Interested in immigrating to the United States?
US Work Visas
Temporary Work Visas
Depending on the kind of work you are seeking or have experience in already, there are a number of different options for individuals seeking temporary employment in the States. These includes temporary skilled worker visas, investor visas, business visitor visas, among others.
Click here to learn more about Temporary Work Visa options below!
Employment Based Green Cards
Each year, many people obtain their green cards through employment based preferences, giving them permanent resident status in the US. The employment based category is divided into five sections: EB-1, EB-2, EB-3, EB-4, and EB-5. If you are interested in working in the US, you may be eligible to obtain a Green Card under one of these categories.
Click here to learn more about Employment-Based Green Cards below!
Student and Exchange Visitors
There are a couple visas that allow young adults interested in higher education or looking to come train in the United States. Some of these options allow one to work in the United States!
Click here to learn more about work visas for students and exchange visitors below!
Business Visitor Visa
The United States has created a visa specifically for those coming to the US temporarily for business reasons. This allows business individuals to come do a number of work and/or business related things like attending a conference, take a meeting, and more!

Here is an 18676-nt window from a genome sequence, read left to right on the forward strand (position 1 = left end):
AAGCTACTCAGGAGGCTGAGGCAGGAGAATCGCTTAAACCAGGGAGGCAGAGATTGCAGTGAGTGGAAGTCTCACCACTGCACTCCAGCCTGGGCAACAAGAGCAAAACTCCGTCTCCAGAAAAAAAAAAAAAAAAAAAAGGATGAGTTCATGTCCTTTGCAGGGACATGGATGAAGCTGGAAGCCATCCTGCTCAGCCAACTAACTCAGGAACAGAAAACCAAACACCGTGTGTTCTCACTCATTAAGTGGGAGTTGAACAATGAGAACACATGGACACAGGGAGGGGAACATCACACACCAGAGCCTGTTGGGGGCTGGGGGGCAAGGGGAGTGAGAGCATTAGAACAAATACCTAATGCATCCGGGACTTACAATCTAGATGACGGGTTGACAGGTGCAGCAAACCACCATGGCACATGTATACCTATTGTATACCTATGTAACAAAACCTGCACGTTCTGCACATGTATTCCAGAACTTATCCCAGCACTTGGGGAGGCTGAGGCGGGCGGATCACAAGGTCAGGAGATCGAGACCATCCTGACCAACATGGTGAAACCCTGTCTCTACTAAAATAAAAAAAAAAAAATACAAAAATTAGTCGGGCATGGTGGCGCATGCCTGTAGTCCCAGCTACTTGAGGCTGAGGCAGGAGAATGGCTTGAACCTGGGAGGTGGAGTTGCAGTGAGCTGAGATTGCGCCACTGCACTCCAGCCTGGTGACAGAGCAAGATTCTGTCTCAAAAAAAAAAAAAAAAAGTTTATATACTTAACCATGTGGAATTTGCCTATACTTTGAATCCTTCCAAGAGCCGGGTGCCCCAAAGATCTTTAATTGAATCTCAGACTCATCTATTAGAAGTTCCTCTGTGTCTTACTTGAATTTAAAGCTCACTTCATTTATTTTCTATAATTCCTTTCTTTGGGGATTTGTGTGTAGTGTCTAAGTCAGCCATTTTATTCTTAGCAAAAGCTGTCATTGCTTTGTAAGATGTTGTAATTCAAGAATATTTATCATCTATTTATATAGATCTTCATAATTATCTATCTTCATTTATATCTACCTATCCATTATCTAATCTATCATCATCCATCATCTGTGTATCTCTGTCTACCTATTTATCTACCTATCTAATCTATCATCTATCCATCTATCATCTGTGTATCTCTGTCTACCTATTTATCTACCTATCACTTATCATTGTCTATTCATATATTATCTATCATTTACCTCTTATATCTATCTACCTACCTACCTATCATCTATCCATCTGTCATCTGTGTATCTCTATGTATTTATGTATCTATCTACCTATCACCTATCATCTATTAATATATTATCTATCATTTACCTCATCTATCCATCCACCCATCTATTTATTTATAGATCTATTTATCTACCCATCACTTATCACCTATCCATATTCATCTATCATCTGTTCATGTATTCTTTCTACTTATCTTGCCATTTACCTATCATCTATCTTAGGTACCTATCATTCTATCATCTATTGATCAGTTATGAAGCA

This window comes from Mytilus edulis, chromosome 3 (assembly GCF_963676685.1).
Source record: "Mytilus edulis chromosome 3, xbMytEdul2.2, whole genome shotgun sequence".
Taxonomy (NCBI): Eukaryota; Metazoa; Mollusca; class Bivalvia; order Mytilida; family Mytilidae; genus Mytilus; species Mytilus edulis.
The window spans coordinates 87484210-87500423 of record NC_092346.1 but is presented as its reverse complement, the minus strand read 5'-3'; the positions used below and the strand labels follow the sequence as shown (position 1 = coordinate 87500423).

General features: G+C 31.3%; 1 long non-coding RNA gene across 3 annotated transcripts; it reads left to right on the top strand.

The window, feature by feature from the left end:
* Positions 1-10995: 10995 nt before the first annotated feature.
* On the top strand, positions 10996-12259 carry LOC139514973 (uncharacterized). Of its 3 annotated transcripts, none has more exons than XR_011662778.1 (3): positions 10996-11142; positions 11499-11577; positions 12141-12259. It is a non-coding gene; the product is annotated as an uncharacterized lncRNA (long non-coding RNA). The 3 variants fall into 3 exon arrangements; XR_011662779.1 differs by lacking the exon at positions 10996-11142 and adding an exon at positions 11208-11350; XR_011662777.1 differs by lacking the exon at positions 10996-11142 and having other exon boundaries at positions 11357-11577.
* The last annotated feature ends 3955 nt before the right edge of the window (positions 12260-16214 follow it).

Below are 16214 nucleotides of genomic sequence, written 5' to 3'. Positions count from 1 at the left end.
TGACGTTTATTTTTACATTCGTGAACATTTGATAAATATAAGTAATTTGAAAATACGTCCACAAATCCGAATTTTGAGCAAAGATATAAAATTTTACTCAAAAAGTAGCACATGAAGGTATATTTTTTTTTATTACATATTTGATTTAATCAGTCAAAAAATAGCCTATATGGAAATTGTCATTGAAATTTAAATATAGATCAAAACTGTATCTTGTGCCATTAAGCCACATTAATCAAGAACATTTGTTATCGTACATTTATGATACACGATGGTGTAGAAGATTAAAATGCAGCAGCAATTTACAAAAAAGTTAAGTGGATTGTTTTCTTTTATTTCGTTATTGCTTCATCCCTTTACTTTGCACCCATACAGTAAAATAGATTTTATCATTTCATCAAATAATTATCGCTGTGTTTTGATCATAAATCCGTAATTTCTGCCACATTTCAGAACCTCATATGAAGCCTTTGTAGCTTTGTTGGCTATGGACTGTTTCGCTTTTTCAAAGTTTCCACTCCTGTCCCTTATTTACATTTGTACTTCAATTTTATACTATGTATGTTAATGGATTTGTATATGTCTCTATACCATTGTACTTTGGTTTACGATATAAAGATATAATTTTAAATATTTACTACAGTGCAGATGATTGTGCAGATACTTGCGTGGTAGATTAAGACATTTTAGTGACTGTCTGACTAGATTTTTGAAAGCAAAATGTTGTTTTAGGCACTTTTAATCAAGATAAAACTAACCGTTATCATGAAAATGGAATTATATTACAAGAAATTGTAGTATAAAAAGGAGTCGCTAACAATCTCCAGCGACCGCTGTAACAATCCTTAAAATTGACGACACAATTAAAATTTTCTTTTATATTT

Click here to learn more about your business visitor visa option below!
TN Visa - NAFTA/USCMA
Under the North American Free Trade Agreement (NAFTA), citizens of Canada or Mexico with a job offer in the US may be eligible for a TN temporary work visa. This allows a qualified individual to obtain a work visa quickly and with minimal documentation. The US job offer must be from a list of occupations defined by NAFTA. If you are a citizen of Mexico or Canada, the TN visa may be an attractive option.
Click here to learn more about your TN Visa through USMCA below!
How to Get a Temporary Work Visa in the United States